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Land tax on developed properties...

15 DECEMBER 2017

Land tax on developed properties...   

The exemption for buildings that are "unusable in their entirety" on account of works or dilapidation is now confirmed!  

  

REMINDER   

In its 2 decisions of 16 February 2015 (nos. 364676 and 369862), the Conseil d’Etat established the principle that land tax on developed properties would not apply to buildings that had become “unusable in their entirety”, either on account of structural works to the building shell or because they were dilapidated to the point of ruin.

This principle of case law has helped strengthen the argument in favour of relief from land tax on developed properties where the real estate in question is subject to major restructuring operations (with land tax on non-developed properties thus due, but at a considerably lower rate).

     

The new decision by the Conseil d’Etat:

In its decision of 8 November 2017 (no. 400607), the Conseil d’Etat overturned the ruling of the Administrative Court of Caen of 14 April 2016 (which was therefore subsequent to the 2015 decisions), which had held that the fact that a building was dilapidated did not affect its liability to land tax on developed properties, without establishing whether it was entirely unfit for use.

The Conseil d’Etat has therefore reaffirmed the principle that “a building rendered unusable in its entirety can no longer be regarded as a developed property” and thus subject to land tax on developed properties: it will instead be liable to land tax on undeveloped properties. Moreover, this is not conditional upon the shell of the building being affected.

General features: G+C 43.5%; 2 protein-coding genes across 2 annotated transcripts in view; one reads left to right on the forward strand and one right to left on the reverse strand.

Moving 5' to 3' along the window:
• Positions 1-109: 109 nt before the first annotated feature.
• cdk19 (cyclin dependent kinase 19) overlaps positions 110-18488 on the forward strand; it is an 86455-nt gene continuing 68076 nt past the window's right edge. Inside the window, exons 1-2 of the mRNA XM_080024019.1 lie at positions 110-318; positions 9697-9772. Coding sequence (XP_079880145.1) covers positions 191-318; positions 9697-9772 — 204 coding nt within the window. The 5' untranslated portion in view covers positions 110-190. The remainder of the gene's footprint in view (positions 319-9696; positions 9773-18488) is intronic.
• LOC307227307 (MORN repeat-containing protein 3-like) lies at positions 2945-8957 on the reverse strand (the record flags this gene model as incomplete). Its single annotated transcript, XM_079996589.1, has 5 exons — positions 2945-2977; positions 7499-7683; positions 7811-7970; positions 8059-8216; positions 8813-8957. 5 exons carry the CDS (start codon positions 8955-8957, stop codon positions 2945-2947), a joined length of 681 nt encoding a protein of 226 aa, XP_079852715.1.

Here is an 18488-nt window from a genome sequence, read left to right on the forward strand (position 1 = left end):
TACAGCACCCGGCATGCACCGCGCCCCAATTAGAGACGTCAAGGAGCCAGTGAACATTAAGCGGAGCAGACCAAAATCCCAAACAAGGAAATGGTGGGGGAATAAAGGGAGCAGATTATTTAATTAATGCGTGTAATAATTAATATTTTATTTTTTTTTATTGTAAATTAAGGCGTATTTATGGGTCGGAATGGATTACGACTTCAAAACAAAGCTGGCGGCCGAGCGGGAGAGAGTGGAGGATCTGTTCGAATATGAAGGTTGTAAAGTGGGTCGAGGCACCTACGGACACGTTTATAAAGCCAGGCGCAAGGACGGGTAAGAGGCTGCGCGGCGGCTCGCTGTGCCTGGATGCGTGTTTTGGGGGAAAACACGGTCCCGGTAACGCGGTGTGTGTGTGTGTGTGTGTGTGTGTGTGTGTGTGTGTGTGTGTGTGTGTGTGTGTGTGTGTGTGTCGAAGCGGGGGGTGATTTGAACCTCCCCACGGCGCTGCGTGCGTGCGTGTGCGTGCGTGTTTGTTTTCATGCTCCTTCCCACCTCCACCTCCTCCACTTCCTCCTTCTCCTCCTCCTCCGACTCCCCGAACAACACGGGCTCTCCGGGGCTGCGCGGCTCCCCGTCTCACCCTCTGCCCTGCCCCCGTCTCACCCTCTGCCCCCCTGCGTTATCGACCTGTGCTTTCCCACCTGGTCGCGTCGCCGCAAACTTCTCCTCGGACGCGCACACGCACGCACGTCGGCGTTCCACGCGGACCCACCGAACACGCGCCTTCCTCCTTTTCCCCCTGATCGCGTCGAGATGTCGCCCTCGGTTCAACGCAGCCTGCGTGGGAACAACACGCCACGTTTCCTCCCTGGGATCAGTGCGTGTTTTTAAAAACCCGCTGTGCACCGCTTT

• The Conseil d’Etat has therefore reaffirmed the principle that “a building rendered unusable in its entirety can no longer be regarded as a developed property” and thus subject to land tax on developed properties: it will instead be liable to land tax on undeveloped properties. Moreover, this is not conditional upon the shell of the building being affected.

 

This decision illustrates the fact that there is still in practice a degree of resistance on the part of the tax authorities to claims for exemption from land tax charged on developed properties that are based upon the condition of the building, a position that may be upheld by the administrative courts.

This is now therefore an opportunity to refocus on the measures needed to maximise the chances of success of claims for exemption from land tax on developed properties, especially in the case of major works. 

Actions required to ensure exemption from land tax on developed properties:

Demonstrate the condition of the property on 1 January of the relevant tax year:

  • Exemption from land tax on developed property is subject to proof that the building is “unusable in its entirety”.
  • Any means of proof is permitted for this purpose.
  • In practice, for buildings undergoing works, this will mean the documentation describing the works and their impact upon the condition of the building (memo issued by architect/main contractor, technical specifications of the contract, cost estimates, etc.).